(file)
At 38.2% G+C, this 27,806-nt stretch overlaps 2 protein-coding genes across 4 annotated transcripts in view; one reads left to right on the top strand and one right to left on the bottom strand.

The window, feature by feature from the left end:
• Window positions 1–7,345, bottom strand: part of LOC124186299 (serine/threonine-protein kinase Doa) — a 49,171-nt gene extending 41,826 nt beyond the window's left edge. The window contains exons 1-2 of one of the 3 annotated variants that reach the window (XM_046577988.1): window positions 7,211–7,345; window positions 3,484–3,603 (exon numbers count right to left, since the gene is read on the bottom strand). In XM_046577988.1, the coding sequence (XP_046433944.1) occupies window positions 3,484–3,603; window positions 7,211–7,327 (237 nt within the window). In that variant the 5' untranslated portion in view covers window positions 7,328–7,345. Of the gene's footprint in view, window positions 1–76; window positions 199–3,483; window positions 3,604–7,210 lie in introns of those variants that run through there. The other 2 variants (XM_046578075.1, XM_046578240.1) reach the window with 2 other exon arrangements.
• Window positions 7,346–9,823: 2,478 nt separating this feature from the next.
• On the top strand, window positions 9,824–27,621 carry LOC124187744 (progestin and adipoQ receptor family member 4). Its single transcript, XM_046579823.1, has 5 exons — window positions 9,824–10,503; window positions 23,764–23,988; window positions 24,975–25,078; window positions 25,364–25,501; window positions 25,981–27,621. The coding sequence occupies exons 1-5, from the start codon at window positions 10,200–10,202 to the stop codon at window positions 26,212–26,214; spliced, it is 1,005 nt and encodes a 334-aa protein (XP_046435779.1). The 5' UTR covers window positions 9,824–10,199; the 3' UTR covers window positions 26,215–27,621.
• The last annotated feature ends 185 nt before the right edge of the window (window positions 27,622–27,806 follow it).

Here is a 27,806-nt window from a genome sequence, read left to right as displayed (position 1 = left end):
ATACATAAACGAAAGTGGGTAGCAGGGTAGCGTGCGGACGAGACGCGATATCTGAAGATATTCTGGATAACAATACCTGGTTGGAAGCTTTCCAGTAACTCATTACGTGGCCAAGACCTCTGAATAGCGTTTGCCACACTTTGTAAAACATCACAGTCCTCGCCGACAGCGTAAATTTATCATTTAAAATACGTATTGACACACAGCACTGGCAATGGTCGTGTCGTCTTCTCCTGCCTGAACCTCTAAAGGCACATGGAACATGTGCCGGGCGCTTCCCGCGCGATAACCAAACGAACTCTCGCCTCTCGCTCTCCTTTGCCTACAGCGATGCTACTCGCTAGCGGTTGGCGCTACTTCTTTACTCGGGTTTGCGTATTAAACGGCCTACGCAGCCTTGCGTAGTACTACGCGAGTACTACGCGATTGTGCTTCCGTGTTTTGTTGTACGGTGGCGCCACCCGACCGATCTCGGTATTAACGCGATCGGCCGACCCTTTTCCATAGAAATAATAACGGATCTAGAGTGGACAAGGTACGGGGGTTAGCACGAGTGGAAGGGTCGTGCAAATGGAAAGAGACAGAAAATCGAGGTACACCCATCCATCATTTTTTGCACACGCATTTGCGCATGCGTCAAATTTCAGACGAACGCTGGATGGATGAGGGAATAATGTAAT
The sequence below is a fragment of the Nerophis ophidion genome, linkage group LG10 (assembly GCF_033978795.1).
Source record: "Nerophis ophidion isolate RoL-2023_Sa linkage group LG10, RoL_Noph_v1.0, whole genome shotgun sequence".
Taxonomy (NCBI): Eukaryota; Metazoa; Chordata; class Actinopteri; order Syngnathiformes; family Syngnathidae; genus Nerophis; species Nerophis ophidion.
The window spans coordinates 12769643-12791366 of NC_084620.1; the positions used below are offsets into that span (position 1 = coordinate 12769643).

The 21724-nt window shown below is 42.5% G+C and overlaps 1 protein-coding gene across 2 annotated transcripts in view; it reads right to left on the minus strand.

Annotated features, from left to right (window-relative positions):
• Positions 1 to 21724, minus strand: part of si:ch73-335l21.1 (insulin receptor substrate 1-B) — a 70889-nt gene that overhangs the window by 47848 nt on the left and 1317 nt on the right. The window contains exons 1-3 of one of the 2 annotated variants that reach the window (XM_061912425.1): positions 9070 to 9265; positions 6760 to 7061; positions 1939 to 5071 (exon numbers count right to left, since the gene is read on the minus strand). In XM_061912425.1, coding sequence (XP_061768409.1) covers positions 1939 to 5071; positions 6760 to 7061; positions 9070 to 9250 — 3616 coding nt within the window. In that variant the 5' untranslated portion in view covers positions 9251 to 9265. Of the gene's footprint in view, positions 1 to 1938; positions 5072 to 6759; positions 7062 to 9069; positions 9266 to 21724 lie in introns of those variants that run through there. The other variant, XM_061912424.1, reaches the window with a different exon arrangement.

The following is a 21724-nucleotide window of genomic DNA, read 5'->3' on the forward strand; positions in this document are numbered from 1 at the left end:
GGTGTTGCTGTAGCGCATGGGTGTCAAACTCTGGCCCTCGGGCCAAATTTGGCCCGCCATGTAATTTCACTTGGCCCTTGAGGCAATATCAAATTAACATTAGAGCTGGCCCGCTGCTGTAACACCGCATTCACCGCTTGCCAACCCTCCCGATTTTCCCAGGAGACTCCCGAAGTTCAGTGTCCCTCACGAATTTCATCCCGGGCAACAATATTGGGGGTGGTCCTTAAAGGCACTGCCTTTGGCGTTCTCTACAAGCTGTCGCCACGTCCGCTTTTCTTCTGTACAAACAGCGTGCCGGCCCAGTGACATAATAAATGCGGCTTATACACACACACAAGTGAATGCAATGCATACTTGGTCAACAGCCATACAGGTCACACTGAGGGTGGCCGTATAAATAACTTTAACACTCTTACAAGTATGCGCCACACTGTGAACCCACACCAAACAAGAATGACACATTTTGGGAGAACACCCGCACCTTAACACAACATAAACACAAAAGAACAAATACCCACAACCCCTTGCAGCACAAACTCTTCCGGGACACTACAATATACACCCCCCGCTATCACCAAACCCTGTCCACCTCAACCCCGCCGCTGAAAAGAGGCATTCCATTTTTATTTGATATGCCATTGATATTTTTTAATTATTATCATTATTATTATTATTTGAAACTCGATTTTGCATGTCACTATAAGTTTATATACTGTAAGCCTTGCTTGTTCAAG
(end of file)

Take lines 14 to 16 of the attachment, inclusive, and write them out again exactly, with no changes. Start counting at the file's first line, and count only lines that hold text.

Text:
Annotated features, from left to right (window-relative positions):
• Positions 1 to 21724, minus strand: part of si:ch73-335l21.1 (insulin receptor substrate 1-B) — a 70889-nt gene that overhangs the window by 47848 nt on the left and 1317 nt on the right. The window contains exons 1-3 of one of the 2 annotated variants that reach the window (XM_061912425.1): positions 9070 to 9265; positions 6760 to 7061; positions 1939 to 5071 (exon numbers count right to left, since the gene is read on the minus strand). In XM_061912425.1, coding sequence (XP_061768409.1) covers positions 1939 to 5071; positions 6760 to 7061; positions 9070 to 9250 — 3616 coding nt within the window. In that variant the 5' untranslated portion in view covers positions 9251 to 9265. Of the gene's footprint in view, positions 1 to 1938; positions 5072 to 6759; positions 7062 to 9069; positions 9266 to 21724 lie in introns of those variants that run through there. The other variant, XM_061912424.1, reaches the window with a different exon arrangement.

The following is a 21724-nucleotide window of genomic DNA, read 5'->3' on the forward strand; positions in this document are numbered from 1 at the left end: